Dad quickly broke our adventure camp drought by hauling in two fish out of the first hole he fished.  Two decent sized brook trout.  It turns out dad is quite an angler.  The years between casts didn’t have any effect on his fishing instincts.  I nicknamed him the “Trout Whisperer” due to his amazing ability to read the water and present his bait.  Usually, he is able to out fish me usually by a three to one ratio with the exception for the spring trout camp.   But that seemed to be an aberration.  It turns out for spring and fall angling for brookies, a change in location strategy may be a primary consideration.

Brook trout fishing is something we have kind of hung our hat on.  It can be very leisurely fishing when you find a good stretch of water, but often times, you need to exercise caution wading through the stream and avoiding falling over on a slippery rock.  It is also like mini rock climbing in places to get from pool to pool, so it is a good form of exercise especially if you have to scale a gorge to find your way out of the stream’s flood plain.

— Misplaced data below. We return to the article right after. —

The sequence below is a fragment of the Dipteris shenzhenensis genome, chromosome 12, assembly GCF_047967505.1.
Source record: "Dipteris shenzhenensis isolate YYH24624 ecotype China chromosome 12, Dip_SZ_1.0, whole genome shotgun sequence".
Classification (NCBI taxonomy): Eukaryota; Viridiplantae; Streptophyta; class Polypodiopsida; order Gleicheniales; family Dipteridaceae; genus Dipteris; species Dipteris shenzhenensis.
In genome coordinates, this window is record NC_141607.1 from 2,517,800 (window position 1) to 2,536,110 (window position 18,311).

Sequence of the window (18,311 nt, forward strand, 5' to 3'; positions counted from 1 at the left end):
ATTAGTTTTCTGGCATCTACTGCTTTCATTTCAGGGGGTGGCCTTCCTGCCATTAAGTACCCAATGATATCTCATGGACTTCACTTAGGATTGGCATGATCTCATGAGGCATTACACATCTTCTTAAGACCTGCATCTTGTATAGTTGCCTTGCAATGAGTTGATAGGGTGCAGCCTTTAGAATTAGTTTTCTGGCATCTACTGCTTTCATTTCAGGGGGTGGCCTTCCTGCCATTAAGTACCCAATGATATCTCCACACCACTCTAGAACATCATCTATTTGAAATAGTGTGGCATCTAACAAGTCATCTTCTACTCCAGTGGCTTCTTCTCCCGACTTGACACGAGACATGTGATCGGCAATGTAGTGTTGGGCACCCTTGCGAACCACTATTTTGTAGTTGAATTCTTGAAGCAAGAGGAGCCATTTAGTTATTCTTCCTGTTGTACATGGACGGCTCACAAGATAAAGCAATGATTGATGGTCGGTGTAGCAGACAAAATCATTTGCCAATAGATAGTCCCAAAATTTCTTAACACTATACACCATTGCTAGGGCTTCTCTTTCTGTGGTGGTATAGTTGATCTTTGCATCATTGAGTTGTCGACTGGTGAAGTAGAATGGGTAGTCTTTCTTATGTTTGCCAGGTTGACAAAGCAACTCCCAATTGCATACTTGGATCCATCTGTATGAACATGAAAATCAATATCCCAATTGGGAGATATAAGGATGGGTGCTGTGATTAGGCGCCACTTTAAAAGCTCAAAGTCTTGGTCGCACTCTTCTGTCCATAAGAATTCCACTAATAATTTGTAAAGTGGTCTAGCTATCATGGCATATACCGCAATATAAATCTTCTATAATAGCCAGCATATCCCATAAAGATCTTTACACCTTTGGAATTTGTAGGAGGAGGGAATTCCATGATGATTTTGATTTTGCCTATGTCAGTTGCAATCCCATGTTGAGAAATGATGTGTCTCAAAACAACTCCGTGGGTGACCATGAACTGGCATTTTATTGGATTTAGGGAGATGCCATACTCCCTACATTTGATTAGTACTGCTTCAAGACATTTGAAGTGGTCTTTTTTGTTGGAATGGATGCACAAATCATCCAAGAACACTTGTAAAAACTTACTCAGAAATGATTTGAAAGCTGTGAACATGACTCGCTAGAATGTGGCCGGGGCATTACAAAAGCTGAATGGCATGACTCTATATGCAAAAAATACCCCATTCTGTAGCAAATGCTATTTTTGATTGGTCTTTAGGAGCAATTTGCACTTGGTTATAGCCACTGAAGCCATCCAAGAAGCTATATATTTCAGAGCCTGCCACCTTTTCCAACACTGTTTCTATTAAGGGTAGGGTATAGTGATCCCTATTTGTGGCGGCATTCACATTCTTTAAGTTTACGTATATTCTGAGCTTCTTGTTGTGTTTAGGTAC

We packed in plenty of snacks to keep the hunger pangs at bay and often snack on the last camp’s snacks that were forgotten and stowed in the creel the time before.

Our latest trip to the trout stream was our first fall trout camp.  Usually, we do these in the spring shortly after the season opens.  Upon arriving, we found the water level to be up with a good supply of rain during the summer.  This provides more possible pools and locations that the trout could reside in.  If the water is low, there are only so many places these fish could be.  After we strapped on our gear, we decided to split up with dad taking the upper reaches and I worked my way downstream.

The rocks provided good footing as I said a prayer the night before for solid footing and that prayer was answered.  In the spring, we had rain that fell overnight on the second day of camp and the footing was treacherous at best, so I was very thankful for that.  It wasn’t long before the light tugs were felt on my line as I drifted my worm through the current.

I quickly hooked a scrappy eight incher that fell off the hook once I got it to the surface.  It seems each pool has its first fish that will hit right away.  If you catch it or lose it, chances are you are better off finding a new hole to fish in, because I often don’t get another bite no matter how long I stay there.  I moved a couple holes down and quickly had another one on.  Probably a five inch fish or so that fell off my hook as I was about to grab it as I lifting it out of the water.  That was all good.  It is nice not to hook a small fish too deep so its chances at survival are good after it is released.